Sucker Punch: movie review
'Sucker Punch' is like a videogame with scantily clad young women doing the heroics, but it lacks life or a coherent story line.
Clay Enos/Warner Bros./AP
For his fifth feature, director Zack Snyder ("300," "Watchmen") finally eschews adaptation and creates his own story. "The idea evolved and expanded," he says, "and took on a life of its own." Unfortunately, all of that life must have dribbled away as the project developed, because the resulting nonsense has none.
The plot involves a young woman (Emily Browning) in a mental hospital, who fantasizes she's in some sort of dance school/bordello/gulag, wherein she further fantasizes she's fighting videogame battles in a trance state ... I think. The retelling makes me wonder whether this film exists or I fantasized the entire thing. Mostly I remember a bunch of young women performing seemingly impossible physical feats in scanty outfits, but then that would describe roughly 80 percent of what's available online.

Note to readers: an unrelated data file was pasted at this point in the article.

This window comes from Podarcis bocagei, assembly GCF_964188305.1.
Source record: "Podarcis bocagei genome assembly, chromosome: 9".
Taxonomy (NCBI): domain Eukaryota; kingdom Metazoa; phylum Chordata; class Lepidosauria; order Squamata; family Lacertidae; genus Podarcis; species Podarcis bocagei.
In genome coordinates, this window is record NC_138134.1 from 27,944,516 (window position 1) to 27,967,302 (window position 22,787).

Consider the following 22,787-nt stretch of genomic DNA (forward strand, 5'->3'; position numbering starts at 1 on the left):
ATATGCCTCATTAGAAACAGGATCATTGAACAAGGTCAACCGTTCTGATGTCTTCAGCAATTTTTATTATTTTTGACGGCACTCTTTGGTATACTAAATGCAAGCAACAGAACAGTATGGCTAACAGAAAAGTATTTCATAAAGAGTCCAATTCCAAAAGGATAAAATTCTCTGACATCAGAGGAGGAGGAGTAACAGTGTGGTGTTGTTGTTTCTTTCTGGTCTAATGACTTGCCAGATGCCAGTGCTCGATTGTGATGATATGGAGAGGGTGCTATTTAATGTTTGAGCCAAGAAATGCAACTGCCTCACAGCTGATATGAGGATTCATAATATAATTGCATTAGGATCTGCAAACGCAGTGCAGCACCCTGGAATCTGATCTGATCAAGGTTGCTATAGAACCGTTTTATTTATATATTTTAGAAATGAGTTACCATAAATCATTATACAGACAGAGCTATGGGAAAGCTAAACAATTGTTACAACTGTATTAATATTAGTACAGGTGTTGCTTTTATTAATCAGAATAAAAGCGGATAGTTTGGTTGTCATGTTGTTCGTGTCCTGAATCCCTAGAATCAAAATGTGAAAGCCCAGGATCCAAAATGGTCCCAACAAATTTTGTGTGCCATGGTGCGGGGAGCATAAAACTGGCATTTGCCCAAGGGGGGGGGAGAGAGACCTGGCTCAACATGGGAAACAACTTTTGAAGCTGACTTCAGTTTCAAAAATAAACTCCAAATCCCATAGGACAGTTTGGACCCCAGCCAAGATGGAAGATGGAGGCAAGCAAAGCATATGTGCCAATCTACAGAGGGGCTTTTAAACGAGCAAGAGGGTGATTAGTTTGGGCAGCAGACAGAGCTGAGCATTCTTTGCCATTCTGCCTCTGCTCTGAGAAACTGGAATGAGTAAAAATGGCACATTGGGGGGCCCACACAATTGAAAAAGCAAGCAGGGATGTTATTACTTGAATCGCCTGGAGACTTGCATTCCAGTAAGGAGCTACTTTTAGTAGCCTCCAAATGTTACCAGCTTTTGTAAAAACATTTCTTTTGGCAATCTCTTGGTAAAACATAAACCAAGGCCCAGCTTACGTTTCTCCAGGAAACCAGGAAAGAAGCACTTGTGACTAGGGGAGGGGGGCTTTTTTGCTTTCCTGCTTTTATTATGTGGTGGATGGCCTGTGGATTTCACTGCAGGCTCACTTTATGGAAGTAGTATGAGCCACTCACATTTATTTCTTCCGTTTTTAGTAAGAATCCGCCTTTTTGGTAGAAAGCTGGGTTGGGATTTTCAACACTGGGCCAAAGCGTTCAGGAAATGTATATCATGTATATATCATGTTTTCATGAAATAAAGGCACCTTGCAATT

Snyder's accomplishment is to drain that of any erotic heat; he generated a lot more with the glistening-with-sweat abs in "300" than he manages here. He may want to recreate the videogame experience onscreen, but "Sucker Punch" is less like playing a game than watching someone else do it. Grade: D (Rated PG-13 for thematic material involving sexuality, violence, and combat sequences, and for language.)